April is Autism Acceptance Month, marked by hashtags, charity fundraising and celebrity parent interviews. Many articles will highlight autism hiring initiatives or, increasingly, famous people who are autistic themselves. You won’t see Julia Bascom in most Autism Acceptance Month coverage or any major ad campaigns.
This is somewhat by design — she prefers not to be interviewed. Autism can make speaking difficult or draining for some, Bascom said. “In high school, I was a theater kid, but I primarily did stage managing. I like getting stuff done. I don’t like things being about me,” she told The 19th.
Still, Bascom has had an outsized impact on the modern neurodiversity movement, responsible for leading autistic advocacy and political organizing at a national level. Bascom is the executive director of the Autistic Self Advocacy Network (ASAN), the largest nonprofit in the United States operated entirely by and for autistic people. Since she took the helm in 2017, she has made ASAN a vital part of progressive political coalitions. While not many policy priorities have passed, Bascom’s mere presence in the room is significant. For most of the diagnosis’s existence, autistic people have been largely excluded from autism advocacy.
“There’s less hostility [now] to autistic people being in the conversation at all. People aren’t necessarily happy that we’re in the conversation, but they do expect us,” Bascom said.
Neurodiversity advocacy, the branch of the disability rights movement focused on the rights of people with cognitive disabilities, was once a fringe idea. In the past few years, it has gone mainstream. It’s significant that conversation is being led by a woman: While women like climate activist Greta Thunberg and comedian Hannah Gadsby are gaining greater visibility, autism is still primarily associated with men. Autism is still diagnosed four times as often in boys than it is in girls, who are diagnosed, on average, later than male peers.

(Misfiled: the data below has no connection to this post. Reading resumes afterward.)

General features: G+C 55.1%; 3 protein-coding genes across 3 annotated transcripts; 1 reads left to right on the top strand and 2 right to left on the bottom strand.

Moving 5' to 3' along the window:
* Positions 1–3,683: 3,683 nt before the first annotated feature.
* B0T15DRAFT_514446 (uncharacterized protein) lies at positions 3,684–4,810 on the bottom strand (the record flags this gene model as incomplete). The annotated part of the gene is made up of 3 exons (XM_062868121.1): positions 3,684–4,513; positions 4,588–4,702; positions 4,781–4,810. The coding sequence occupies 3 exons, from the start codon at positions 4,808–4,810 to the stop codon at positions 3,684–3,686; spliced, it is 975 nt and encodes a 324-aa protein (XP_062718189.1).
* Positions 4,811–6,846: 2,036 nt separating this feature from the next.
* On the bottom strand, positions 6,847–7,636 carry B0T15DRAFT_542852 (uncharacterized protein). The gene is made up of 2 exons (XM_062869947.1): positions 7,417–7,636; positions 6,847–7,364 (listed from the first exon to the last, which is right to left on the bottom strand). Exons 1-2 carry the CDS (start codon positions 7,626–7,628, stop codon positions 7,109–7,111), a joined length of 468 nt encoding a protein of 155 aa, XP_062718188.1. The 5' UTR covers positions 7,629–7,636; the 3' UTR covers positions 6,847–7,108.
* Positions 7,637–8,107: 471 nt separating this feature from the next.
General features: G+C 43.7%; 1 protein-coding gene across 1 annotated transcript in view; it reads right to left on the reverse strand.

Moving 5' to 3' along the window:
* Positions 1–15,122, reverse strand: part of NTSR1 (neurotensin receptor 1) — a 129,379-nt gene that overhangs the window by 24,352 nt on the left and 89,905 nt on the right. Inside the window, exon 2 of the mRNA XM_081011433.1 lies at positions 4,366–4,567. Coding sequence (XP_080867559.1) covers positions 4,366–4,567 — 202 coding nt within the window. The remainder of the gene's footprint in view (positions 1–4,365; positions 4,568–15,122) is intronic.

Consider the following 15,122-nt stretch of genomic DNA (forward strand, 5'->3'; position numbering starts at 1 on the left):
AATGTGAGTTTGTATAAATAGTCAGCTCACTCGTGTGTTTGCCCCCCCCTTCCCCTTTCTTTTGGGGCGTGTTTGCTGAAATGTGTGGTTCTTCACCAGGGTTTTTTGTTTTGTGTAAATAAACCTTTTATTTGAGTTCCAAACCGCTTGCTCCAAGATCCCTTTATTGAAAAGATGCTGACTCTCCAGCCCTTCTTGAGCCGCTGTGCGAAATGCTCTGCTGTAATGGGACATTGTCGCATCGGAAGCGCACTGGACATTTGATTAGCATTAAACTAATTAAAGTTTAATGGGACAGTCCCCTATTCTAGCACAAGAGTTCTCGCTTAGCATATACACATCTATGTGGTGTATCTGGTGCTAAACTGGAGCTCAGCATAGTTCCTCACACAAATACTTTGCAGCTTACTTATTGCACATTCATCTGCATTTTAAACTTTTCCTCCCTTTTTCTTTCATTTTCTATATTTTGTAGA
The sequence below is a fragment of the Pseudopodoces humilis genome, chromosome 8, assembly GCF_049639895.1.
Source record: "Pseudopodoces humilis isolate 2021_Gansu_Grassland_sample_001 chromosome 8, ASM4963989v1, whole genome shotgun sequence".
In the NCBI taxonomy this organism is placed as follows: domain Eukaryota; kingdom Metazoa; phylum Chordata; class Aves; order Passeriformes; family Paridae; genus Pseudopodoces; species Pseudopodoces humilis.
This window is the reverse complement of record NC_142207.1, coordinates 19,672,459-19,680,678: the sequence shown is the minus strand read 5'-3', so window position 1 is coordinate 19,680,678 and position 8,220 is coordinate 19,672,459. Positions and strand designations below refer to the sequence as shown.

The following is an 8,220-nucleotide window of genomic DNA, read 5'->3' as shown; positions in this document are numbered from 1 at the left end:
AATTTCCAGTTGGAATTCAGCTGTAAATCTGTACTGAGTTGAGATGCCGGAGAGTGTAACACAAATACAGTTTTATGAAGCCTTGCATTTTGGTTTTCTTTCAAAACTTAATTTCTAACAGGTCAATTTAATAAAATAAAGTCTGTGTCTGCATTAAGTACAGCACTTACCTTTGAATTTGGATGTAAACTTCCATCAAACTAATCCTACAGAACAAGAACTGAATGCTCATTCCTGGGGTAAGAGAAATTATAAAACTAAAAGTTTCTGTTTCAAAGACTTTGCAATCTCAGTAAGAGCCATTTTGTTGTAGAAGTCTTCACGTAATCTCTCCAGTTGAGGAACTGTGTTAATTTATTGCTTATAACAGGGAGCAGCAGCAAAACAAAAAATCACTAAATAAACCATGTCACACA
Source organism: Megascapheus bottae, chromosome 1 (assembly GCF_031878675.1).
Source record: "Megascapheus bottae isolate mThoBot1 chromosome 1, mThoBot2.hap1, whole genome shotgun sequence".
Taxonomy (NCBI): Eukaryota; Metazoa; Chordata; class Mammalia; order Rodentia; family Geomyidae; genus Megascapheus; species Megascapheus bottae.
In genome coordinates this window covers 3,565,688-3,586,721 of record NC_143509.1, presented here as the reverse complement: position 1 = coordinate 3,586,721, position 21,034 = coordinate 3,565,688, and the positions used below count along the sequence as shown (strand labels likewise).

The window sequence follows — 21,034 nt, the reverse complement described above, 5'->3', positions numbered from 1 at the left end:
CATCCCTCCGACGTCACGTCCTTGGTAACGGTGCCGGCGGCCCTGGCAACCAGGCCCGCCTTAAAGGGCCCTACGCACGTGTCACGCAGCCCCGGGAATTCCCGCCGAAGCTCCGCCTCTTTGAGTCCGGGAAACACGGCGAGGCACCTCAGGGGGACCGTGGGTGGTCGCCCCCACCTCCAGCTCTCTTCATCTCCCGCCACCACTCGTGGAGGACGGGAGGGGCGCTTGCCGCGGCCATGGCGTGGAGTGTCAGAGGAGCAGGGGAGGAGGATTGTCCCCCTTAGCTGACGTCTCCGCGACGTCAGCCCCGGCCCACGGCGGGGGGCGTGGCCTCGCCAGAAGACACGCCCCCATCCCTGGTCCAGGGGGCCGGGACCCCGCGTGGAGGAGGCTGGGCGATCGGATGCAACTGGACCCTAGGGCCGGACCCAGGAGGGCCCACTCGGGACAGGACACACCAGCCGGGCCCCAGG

Bascom has experienced that firsthand: She didn’t receive her diagnosis until she was in her early teens.
“I experienced what I think a lot of autistic women experience: cycling through 10 psychiatric labels before autism is the one that sticks,” Bascom said.
The neurodiversity movement was still in its infancy when she received her diagnosis. Social media platforms like Twitter and TikTok, a major force in the popularization of the movement, didn’t exist yet. Bascom, then in rural New Hampshire, connected to the autistic community through blogs.
“I was learning all of this really scary information about my brain and about my future,” Bascom recalled. “But at the same time, I was connecting to people who were telling me, ‘You’re going to be OK. There are a lot of people like you out there. You have value and worth and rights. I don’t think most autistic teenagers experience that when they start learning about autism.”
In high school, Bascom began working in segregated special education classrooms as a teacher’s aide, which she credits with having a profound impact on her career as an organizer. She saw herself reflected in the younger children she worked with.
“What I saw in those classrooms, that’s what really radicalized me,” she said. “I remember I was working with a kid who was really frustrated. It was occupational therapy, and they were working on tying shoes. So I bent down and I told him, ‘Hey, I can’t tie my own shoes either, kid,” Bascom said. “His whole body changed, hearing that.”
After graduating high school, Bascom spent one year at Smith College before withdrawing for medical reasons. She never went back to school and instead started working for New Hampshire’s State Councils on Developmental Disabilities, to advocate for her own needs and the needs of people like her in her home state.